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Sunday, 13 June 2021

Mauritanian ex-president released after week-long police questioning

The interest in Aziz stems from 'major suspicions of maladministration and embezzlement of public assets,' a security source told AFP last week

AFP , Monday 24 Aug 2020
Mohamed Ould Abdel
In this file photo taken on November 20, 2018 then Mauritanian President Mohamed Ould Abdel Aziz poses during a photo session during the "Festival des villes anciennes" (Ancient cities Festival) in Oualata, southeastern Mauritania. AFP

Former Mauritanian president Mohamed Ould Abdel Aziz was released by police early Monday after undergoing week-long questioning over suspected embezzlement, his lawyer said.

"He has not been charged but his passport, which was taken on his arrest, has not been returned," said attorney Taghioullah Aida, adding that Aziz had also been banned from leaving Nouakchott, the capital.

Aziz, 63, seized power in 2008 and served two terms as president before being succeeded in August 2019 by Mohamed Ould Cheikh El Ghazouani, his former right-hand man and ex-defence minister.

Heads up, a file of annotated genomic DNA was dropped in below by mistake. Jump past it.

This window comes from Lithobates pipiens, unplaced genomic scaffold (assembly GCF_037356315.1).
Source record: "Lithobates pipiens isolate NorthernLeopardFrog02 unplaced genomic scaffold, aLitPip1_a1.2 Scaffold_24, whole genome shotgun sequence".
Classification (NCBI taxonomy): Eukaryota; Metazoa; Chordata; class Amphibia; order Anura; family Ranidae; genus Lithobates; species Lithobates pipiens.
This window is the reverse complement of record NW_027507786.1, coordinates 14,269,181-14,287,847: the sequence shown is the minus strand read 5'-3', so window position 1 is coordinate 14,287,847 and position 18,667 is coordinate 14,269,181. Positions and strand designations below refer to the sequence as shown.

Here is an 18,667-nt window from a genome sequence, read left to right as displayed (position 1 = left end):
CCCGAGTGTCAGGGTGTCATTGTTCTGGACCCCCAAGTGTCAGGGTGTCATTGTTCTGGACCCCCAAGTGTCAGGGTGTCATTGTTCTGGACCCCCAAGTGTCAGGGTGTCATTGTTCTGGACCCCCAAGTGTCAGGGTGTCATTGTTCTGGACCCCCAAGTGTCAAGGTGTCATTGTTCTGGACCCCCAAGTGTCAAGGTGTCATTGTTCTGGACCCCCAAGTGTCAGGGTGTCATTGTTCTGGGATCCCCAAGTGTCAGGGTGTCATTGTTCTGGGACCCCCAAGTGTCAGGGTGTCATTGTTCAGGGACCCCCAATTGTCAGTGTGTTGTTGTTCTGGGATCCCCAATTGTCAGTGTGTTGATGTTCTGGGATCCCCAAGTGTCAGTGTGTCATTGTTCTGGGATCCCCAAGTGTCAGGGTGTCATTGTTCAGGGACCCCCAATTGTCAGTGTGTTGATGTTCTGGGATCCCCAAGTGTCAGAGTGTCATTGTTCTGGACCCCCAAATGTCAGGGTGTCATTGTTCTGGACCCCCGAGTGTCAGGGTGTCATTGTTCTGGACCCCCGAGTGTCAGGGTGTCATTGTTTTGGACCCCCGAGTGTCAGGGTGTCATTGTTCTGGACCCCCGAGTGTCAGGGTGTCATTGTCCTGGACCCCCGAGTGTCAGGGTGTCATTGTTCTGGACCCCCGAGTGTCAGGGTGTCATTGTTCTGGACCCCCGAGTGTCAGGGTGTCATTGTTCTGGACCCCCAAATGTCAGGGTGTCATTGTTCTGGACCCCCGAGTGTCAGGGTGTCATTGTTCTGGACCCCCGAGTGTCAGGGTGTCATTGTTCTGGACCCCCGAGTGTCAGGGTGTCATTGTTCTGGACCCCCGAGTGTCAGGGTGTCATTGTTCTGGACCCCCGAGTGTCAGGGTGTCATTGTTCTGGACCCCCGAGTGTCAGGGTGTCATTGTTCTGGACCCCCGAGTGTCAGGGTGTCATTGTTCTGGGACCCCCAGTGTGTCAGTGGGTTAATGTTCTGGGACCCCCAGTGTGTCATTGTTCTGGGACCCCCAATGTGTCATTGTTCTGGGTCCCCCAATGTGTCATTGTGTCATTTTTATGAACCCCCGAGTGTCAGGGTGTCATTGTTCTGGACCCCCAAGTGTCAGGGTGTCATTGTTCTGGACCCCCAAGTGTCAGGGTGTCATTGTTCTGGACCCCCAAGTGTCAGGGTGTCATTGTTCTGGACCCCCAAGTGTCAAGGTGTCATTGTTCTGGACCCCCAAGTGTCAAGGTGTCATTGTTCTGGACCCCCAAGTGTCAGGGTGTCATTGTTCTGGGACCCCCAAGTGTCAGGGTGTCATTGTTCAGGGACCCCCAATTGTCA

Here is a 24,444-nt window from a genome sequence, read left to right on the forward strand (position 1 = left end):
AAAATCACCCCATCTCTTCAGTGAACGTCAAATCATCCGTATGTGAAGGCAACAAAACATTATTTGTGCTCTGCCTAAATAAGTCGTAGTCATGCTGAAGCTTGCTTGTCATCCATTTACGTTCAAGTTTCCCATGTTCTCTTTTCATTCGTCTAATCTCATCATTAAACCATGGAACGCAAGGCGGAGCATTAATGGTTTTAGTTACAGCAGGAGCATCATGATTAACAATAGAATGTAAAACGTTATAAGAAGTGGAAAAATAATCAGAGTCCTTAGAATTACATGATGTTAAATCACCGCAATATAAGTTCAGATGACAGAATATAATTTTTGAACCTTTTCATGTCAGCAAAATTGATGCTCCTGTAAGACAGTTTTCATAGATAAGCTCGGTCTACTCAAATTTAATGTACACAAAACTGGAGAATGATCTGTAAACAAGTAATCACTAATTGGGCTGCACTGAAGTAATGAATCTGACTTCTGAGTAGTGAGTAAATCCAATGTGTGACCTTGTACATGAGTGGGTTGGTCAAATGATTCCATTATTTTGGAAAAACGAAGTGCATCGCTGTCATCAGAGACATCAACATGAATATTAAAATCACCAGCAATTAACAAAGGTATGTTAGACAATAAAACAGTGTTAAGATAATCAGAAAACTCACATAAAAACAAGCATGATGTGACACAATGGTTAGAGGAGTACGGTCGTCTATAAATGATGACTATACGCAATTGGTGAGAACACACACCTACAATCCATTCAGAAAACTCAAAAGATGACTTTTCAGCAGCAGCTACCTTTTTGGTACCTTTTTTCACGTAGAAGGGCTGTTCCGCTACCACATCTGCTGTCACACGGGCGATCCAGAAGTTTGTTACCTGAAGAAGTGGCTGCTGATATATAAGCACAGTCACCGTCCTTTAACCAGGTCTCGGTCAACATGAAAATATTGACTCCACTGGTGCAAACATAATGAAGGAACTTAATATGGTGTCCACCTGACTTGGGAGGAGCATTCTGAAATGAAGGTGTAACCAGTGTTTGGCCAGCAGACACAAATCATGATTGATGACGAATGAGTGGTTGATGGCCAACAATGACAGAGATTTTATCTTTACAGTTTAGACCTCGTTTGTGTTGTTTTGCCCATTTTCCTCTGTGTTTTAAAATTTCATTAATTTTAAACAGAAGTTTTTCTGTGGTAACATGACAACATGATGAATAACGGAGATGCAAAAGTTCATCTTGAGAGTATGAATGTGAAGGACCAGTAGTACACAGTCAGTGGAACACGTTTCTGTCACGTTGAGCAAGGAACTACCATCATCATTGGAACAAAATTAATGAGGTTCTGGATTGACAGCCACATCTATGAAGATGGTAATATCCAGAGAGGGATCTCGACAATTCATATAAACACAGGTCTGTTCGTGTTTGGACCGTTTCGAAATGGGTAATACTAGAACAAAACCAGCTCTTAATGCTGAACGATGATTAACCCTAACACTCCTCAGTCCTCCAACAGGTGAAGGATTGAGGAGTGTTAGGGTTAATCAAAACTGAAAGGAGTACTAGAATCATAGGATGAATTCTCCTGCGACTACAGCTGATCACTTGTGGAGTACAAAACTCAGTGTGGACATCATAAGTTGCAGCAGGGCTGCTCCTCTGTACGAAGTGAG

Aziz had gone to the headquarters of the General Directorate for National Security (DSGN) on August 17 after police went to his home and asked him to cooperate with investigators.

He was released at around 1:30 am on Monday, Aida said.

The interest in Aziz stems from "major suspicions of maladministration and embezzlement of public assets", a security source told AFP last week.

Aziz has been kept at arm's length by Ghazouani since leaving power.

Little more than four months after he left office, parliament set up a commission of inquiry into his affairs.

Aziz failed to answer a call to testify before the commission in early July.

MPs then swiftly approved a law to set up a High Court of Justice that would be empowered to try presidents and ministers in cases of "high treason".

The parliamentary report was formally handed to prosecutors this month.

It was followed on August 9 by a government reshuffle that turfed out four former ministers whose names surfaced in the investigation, including ex-premier Ismail Ould Bedda Ould Cheikh Sidiya.

Among the issues probed by the commission, according to sources in parliament, were the handling of oil revenue, the sale of state property in the capital Nouakchott, the winding up of a publicly owned food supply company and the activities of a Chinese fishing company called Pully Hong Dong.

The new prime minister, Mohamed Ould Bilal, was a minister several times under former president Sidi Ould Cheikh Abdallahi, who was deposed in the coup led by Aziz.

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